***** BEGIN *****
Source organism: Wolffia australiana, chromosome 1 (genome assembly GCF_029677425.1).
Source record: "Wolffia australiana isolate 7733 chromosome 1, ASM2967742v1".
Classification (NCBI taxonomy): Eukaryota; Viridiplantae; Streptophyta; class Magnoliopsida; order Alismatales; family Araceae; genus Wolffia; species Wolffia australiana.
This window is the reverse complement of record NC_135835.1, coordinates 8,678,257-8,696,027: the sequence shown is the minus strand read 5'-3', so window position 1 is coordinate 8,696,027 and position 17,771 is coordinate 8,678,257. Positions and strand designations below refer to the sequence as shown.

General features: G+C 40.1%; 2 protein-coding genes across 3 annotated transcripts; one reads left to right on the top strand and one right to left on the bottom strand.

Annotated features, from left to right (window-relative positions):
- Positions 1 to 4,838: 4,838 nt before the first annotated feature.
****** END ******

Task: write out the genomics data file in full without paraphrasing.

Source organism: Wolffia australiana, chromosome 1 (genome assembly GCF_029677425.1).
Source record: "Wolffia australiana isolate 7733 chromosome 1, ASM2967742v1".
Classification (NCBI taxonomy): Eukaryota; Viridiplantae; Streptophyta; class Magnoliopsida; order Alismatales; family Araceae; genus Wolffia; species Wolffia australiana.
This window is the reverse complement of record NC_135835.1, coordinates 8,678,257-8,696,027: the sequence shown is the minus strand read 5'-3', so window position 1 is coordinate 8,696,027 and position 17,771 is coordinate 8,678,257. Positions and strand designations below refer to the sequence as shown.

General features: G+C 40.1%; 2 protein-coding genes across 3 annotated transcripts; one reads left to right on the top strand and one right to left on the bottom strand.

Annotated features, from left to right (window-relative positions):
- Positions 1 to 4,838: 4,838 nt before the first annotated feature.